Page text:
We took delivery of our new heart frame stock this afternoon. The ‘dumpy’ heart shape of these new wire frames make it slightly easier to binding foliage to them. It will be interesting to hear from our customers who use them for fabric crafts as to what they think of them. All feedback very welcome.
They are made from a slightly thinner gauge of wire but are well made and offer a good saving over the standard ‘Oasis’ frames we have stocked for some time.
Made for the local village show which was held yesterday, this very simple wreath caught quite a bit of attention; not necessarily because of the quality of its construction but more from the intense fragrance of rosemary that permeated the hall.
It was easily made; just a good pruning of our home grown rosemary plants with the cuttings bound with wreath binding wire to a 12″ rustic willow base.
For many years we have stocked chunky heart shapes routed from mdf which have been very popular with schools and youth groups as they provided a cheap base for an hour or so project; sanding, painting and decorating them as a personalised hanging decoration for gifts to family members.
They have also been popular with deli’s and farm shops who painted them with blackboard paint and used them for bespoke price labels. We have often been asked for a bigger range to fulfil both these functions and today we ‘went live’ with a few more designs on http://wreathsupplies.co.uk/shapes.html
All the above shapes are in now in stock and ready to post and at 50p or less they are great value.
Again in response to the feedback you have given, we have reduced the minimum quantities from 10 to just one piece if that is all that is required.
For some years now we have been growing a variety of traditional basket making willow for use as wreath bases, twig wreaths and wreath decorations with any leftovers and offcuts being used as fuel for use in wood boilers. Nothing at all goes to waste.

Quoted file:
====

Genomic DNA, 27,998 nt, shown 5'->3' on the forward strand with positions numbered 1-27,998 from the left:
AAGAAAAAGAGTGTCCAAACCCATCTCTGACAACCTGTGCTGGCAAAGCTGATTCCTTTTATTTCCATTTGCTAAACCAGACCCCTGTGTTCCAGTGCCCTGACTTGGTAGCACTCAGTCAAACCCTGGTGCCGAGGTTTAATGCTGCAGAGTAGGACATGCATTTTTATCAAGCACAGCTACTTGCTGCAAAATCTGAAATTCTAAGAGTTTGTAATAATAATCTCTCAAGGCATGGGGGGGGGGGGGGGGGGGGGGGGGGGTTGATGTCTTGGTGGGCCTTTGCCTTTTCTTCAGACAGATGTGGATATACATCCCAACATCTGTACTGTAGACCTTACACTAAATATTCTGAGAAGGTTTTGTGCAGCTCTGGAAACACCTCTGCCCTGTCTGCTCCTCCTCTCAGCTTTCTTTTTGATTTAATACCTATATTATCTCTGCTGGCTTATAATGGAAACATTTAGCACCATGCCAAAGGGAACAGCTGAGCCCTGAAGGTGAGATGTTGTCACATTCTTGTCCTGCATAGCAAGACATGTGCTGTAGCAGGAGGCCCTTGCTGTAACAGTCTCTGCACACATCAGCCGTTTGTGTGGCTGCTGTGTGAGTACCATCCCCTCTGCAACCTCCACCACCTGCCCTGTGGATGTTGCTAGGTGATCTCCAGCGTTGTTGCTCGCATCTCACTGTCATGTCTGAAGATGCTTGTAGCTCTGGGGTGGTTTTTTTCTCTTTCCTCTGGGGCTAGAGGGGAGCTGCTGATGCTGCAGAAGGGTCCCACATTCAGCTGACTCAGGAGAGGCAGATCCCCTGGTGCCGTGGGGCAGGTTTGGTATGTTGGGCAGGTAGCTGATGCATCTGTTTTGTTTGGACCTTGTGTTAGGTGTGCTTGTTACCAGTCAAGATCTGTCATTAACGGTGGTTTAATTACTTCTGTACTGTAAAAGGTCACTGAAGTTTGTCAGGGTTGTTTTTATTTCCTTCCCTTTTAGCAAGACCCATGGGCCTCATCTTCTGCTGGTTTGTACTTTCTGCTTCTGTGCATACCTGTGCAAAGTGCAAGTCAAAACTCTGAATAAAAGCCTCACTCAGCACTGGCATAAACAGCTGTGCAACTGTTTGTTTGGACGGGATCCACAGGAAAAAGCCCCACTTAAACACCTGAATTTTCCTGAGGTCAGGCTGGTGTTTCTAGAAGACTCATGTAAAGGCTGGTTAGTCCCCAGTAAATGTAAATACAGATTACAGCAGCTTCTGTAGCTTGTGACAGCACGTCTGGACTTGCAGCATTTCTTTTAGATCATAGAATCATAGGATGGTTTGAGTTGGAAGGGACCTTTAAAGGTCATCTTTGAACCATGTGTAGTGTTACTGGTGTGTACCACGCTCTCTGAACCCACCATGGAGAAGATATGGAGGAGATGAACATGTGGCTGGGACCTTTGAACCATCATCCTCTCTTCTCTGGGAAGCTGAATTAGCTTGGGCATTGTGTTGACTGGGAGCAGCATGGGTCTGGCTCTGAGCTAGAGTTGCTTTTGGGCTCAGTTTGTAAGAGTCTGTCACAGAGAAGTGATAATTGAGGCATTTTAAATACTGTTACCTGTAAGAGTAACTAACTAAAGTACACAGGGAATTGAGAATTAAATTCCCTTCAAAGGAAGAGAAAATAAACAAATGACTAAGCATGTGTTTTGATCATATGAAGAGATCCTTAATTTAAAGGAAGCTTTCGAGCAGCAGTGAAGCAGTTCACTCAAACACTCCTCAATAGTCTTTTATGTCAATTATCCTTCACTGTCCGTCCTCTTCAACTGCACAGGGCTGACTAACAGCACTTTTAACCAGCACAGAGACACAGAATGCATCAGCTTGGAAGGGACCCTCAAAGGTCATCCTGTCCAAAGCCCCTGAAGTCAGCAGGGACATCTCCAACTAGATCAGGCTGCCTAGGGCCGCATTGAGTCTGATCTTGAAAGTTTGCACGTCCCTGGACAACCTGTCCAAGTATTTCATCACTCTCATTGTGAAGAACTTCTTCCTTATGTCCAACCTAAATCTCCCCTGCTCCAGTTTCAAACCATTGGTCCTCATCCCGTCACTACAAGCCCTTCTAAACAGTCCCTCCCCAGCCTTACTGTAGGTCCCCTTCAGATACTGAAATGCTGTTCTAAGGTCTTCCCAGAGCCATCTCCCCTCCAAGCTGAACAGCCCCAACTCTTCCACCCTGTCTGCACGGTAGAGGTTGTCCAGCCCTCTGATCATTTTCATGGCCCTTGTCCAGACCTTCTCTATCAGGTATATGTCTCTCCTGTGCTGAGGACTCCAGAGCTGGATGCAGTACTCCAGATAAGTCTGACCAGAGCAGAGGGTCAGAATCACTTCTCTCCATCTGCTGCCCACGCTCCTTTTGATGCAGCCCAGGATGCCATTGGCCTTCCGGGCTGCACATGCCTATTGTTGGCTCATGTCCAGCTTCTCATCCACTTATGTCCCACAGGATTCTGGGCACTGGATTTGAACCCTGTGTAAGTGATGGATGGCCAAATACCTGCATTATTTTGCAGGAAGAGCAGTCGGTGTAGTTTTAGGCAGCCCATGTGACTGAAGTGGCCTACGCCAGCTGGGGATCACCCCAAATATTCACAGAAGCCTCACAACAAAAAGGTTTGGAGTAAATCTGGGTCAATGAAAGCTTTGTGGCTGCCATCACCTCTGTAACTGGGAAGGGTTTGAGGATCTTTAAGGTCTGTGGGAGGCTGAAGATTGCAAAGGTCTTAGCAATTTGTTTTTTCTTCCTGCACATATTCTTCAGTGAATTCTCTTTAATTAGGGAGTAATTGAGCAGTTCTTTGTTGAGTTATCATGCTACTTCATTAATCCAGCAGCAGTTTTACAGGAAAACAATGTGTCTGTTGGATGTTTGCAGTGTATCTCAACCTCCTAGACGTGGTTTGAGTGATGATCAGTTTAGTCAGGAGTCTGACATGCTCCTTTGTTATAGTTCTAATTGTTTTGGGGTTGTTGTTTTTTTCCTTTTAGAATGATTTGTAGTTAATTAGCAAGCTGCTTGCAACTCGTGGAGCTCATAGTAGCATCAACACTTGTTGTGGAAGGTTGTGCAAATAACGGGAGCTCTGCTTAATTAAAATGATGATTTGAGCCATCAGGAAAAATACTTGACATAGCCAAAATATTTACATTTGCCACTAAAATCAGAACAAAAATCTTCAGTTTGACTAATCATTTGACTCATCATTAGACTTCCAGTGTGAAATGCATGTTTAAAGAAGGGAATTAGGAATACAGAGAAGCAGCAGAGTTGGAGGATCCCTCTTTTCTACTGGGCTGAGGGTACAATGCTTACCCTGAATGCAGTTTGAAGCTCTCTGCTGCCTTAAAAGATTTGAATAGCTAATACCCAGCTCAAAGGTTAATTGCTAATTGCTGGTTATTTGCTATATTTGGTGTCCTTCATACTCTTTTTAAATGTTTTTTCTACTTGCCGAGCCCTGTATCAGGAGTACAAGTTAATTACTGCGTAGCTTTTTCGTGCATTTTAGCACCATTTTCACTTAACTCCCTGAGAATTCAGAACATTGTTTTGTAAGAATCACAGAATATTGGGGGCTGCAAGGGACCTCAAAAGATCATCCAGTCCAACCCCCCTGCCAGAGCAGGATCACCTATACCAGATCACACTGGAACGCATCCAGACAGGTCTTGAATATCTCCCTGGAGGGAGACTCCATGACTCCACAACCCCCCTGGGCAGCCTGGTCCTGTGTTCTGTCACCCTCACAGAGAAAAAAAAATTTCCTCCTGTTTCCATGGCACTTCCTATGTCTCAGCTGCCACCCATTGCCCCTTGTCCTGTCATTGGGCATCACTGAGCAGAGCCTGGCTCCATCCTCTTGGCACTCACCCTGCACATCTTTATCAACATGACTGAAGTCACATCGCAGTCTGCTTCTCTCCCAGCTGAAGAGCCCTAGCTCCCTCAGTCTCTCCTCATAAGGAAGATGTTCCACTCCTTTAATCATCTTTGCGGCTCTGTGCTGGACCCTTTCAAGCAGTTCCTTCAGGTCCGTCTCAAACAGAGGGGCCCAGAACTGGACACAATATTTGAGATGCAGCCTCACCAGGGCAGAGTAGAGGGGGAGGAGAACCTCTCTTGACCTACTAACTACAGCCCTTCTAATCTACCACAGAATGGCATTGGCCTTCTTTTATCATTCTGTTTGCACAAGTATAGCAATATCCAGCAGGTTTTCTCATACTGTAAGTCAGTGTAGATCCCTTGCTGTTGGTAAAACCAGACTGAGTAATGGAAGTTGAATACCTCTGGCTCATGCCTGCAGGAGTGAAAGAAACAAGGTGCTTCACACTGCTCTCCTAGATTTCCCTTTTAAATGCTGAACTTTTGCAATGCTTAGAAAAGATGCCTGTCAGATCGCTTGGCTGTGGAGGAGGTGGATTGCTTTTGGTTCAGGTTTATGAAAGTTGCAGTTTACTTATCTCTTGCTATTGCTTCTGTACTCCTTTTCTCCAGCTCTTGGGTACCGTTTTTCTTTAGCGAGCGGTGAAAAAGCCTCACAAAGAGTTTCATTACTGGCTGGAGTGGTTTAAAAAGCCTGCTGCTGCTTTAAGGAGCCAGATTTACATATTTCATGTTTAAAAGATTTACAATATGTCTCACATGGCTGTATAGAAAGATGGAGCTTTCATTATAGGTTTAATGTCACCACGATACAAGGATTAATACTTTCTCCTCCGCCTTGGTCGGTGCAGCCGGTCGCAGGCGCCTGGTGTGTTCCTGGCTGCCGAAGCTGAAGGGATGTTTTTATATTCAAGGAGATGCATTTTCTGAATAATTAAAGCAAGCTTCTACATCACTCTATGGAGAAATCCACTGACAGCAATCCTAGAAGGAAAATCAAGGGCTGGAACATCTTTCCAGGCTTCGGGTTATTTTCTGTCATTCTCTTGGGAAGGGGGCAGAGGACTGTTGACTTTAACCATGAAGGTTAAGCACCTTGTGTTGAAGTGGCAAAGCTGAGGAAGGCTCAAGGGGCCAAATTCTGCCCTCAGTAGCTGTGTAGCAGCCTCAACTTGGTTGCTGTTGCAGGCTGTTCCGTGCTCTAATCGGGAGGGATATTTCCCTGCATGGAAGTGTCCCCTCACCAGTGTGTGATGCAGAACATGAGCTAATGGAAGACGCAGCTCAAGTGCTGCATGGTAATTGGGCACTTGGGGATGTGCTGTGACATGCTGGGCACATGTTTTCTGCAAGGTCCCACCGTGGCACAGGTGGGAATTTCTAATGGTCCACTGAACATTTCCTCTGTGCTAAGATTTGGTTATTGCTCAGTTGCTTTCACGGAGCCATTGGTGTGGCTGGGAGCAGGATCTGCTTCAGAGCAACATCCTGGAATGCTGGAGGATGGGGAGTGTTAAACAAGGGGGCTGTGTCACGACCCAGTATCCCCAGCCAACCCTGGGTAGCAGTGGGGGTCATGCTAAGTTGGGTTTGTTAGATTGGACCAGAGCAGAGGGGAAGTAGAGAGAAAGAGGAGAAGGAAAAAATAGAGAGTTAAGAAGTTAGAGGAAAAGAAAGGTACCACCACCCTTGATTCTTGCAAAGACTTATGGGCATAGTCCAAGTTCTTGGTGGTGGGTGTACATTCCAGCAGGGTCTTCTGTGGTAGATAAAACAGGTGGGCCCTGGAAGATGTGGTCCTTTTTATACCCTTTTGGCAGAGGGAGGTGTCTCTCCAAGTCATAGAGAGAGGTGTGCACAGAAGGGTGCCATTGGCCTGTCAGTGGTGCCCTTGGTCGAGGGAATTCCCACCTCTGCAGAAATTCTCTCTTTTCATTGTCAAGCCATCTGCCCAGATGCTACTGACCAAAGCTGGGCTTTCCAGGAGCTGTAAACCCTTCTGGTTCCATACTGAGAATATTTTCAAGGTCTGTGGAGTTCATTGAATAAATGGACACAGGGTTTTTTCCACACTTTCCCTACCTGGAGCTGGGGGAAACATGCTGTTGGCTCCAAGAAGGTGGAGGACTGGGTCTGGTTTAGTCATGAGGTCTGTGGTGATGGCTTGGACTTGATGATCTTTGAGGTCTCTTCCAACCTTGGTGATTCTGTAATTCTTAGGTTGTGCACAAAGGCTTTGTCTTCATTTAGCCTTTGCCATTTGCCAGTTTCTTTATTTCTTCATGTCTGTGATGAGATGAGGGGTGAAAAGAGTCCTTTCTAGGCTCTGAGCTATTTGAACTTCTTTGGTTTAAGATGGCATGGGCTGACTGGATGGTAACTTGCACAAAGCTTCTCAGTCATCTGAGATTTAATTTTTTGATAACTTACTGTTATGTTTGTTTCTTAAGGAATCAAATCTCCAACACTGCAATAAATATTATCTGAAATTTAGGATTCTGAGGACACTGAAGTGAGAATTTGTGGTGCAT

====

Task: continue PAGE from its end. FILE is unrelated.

We spotted a number of websites proclaiming hybrid willow and poplar to be a rapid source of wood fuel with some astounding claims on the potential harvest so we decided to conduct our own trial.
We to try a commercial hybrid willow which is planted as Short Rotation Coppice (SRC) for biomass production. It has taken about 6 years to get enough plants propagated to establish a meaningful crop on the different soil types around the place and whilst there will be a another couple of years needed to complete the planting plan, the initial plants are now in production phase. The first patch is now into its third year of growth so if it was to be used for biomass it would be harvested this coming winter.
The stems are long and straight with the average diameter being around 50mm at 1m height. If harvested this winter and left to season, the crop would already be ideal for use as wood boiler and wood fired pizza oven fuel but we intend to leave this until at least 6 years to see if the firewood logs claimed by the sellers of the hybrid plants are attained and produced in any quantity.
The photo below is of a row of established SRC willow which was harvested in February 2015. The 5 months of growth is now at a height of around 2.5 meters (8ft),
Our processed willow is sold through a variety of channels depending on what it is made into:
Son and heir James has found a new skill to raise funds before returning to Manchester for the final year of his Masters degree…. bundling up small willow ‘logs’ to make what florists call “picks” which are used to decorate festive wreaths and garlands.
A length of green stubbing wire is wrapped around three suitably sized twigs or sticks (we use our home grown willow) to form the bundle which leaves the tail of the wire to be pushed through the wreath base and bent over at the back to hold it secure.
The picks can be used ‘as is’ or further decorated with bows made of ribbon or raffia to suit the colour scheme of the wreath (and hide the wire) in a similar way to how cinnamon is often used.
The fruits of James’ labours are available in packs of six, along with everything else you need to make your own wreath, from www.WreathSupplies.co.uk
We usually only remove tomato leaves as they eventually turn yellow as the tomato plant slowly moves its efforts to supporting fruit higher up the plant (i.e. de-leafing the plant up to the truss that is producing ripe tomatoes). But, due to the very low light levels we have experienced this year we have got a bit ahead of ourselves and stripped back the leaves so that what light there is can see the fruit and ripen the tomatoes.
Our 2015 onion and garlic harvest began in earnest. The onions and garlic had been pulled and left to dry on the soil but now it is time to dress them up a little and then store them in racks at the shed.